April 10, 2019
Austinites in a medically underserved area will receive vaccinations to prevent whooping cough and tetanus, thanks to a grant from the Texas Medical Association’s (TMA’s) Be Wise – Immunize℠ program. TMA recently awarded a grant to Dell Medical School at The University of Texas at Austin TMA Medical Student Section Chapter to help provide the free vaccinations.
“A vaccination for adults can help prevent whooping cough, also known as pertussis, in the little ones around them who are most at risk for the disease,” said TMA Foundation (TMAF) President Leslie H. Secrest, MD, of Dallas. “Our grant funding will help these Austin residents avoid illnesses that can have serious, even deadly, consequences for them or their loved ones.”
Students at Dell Medical School will provide the vaccinations for adults on Saturdays throughout April and early May at the Gus Garcia Recreation Center, 1201 E. Rundberg Ln. Events will be this Saturday (April 13), April 20 and 27, and May 4.
The rec center is located within the 78753 ZIP code of Austin, one of two areas in Travis County that saw the highest rates of pertussis (whooping cough) between 2011 and 2015, according to Austin Public Health’s 2017 Critical Health Indicators Report. Austin Public Health also is providing support for the vaccination event.
“We want to remove any barriers to vaccination for residents in this underserved area of the city,” said Katie Jenson, a first-year medical student who is spearheading the effort. “We want to bring the vaccines to them, in their languages, so transportation, cost, or any other barriers won’t get in the way of protecting their health.”
Whooping cough is especially dangerous for infants younger than 1 year of age. It is highly contagious, and the Texas Department of State Health Services says more than half of babies less than a year old with pertussis must be hospitalized. Many will have serious complications, like pneumonia or apnea (slowed or stopped breathing), and some become so sick they will die.
Because babies can catch pertussis from anyone near them, physicians recommend all those who will come into contact with a baby be up to date on their whooping cough vaccination, including parents, grandparents, and child care providers.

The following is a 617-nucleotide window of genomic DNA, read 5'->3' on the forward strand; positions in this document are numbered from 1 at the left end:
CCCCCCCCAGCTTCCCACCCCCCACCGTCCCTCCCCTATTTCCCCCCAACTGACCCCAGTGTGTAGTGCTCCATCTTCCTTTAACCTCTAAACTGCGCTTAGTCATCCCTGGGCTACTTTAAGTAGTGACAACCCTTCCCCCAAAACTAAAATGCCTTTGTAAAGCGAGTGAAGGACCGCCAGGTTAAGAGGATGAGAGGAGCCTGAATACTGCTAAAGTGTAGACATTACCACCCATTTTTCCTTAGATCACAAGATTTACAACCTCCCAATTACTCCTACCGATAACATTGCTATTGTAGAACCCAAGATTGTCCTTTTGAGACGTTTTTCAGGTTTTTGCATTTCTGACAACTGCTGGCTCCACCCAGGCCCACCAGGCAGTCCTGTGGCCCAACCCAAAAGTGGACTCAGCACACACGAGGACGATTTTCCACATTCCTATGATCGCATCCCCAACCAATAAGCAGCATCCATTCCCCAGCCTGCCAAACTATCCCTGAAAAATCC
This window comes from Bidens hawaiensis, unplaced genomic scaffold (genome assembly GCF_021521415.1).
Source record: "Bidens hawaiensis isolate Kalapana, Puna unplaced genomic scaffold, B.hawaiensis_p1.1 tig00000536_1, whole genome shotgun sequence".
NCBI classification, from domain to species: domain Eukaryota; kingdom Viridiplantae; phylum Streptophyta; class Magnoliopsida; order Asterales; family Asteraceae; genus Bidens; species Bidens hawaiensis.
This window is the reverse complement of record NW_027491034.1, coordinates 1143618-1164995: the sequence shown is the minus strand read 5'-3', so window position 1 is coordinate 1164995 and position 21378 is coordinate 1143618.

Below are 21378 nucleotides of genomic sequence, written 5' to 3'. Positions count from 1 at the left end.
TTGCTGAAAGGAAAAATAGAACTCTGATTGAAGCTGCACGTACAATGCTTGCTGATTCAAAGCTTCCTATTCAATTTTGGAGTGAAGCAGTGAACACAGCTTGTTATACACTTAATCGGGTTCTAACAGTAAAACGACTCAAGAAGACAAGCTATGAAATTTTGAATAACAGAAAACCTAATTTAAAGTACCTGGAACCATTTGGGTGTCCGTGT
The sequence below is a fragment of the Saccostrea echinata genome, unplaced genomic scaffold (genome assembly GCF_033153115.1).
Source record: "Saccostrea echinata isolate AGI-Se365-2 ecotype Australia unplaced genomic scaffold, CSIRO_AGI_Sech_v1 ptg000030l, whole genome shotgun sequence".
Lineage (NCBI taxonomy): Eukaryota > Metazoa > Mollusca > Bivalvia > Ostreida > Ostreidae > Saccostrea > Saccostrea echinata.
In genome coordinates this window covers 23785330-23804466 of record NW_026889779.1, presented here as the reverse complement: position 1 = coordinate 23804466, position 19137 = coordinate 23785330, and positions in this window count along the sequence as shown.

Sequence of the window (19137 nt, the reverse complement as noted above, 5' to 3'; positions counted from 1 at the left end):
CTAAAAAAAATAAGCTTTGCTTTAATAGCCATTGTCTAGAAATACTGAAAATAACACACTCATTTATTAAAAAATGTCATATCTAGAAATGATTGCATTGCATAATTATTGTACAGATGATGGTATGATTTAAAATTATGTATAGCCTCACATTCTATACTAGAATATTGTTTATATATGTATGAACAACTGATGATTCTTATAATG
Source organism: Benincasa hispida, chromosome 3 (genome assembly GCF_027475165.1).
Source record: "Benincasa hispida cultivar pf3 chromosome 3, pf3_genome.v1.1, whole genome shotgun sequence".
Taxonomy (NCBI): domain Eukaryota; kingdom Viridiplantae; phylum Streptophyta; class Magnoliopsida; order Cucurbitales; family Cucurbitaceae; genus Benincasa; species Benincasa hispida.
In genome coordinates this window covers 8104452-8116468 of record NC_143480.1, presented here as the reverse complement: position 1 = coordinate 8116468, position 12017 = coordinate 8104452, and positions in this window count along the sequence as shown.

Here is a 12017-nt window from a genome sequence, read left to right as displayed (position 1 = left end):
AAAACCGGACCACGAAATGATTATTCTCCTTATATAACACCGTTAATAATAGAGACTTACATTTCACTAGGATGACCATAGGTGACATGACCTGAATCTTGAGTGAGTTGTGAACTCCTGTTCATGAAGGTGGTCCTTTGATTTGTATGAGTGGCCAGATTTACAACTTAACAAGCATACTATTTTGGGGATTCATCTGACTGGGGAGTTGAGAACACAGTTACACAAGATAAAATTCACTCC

A Tdap vaccination (a combination vaccination that protects against tetanus, diphtheria, and pertussis) is recommended at least once for all adults. A tetanus vaccination is recommended every 10 years to prevent the disease, which can enter the body through open wounds, such as cuts, burns, or animal bites.
The Be Wise – Immunize Local Impact Grants program funds the grants to enable physician and student members of TMA and the TMA Alliance (an organization of physician volunteers and their spouses) to help ensure their communities are healthy by offering childhood, adolescent, and adult vaccinations at special events and clinics. Members often partner with local organizations to reach residents in need.
Since 2012, TMA’s Local Impact Grants program has awarded 105 grants totaling more than $203,000 to provide more than 13,000 vaccinations across the state. Be Wise – Immunize and the Local Impact Grants are funded by TMAF, TMA’s philanthropic arm.
TMA actively works to improve vaccination rates in Texas through its Be Wise – Immunize program. More than 360,000 shots have been given to Texas children, adolescents, and adults since the program began in 2004. TMAF funds the Be Wise program in 2019 through generous support from H-E-B, TMF Health Quality Institute, Pfizer Inc., and gifts from physicians and their families.
TMA is the largest state medical society in the nation, representing nearly 53,000 physician and medical student members. It is located in Austin and has 110 component county medical societies around the state. TMA’s key objective since 1853 is to improve the health of all Texans.
Be Wise — Immunize is a service mark of the Texas Medical Association.
TMA Contacts: Brent Annear (512) 370-1381; cell: (512) 656-7320; email: brent.annear[at]texmed[dot]org
Marcus Cooper (512) 370-1382; cell: (512) 650-5336; email: marcus.cooper[at]texmed[dot]org
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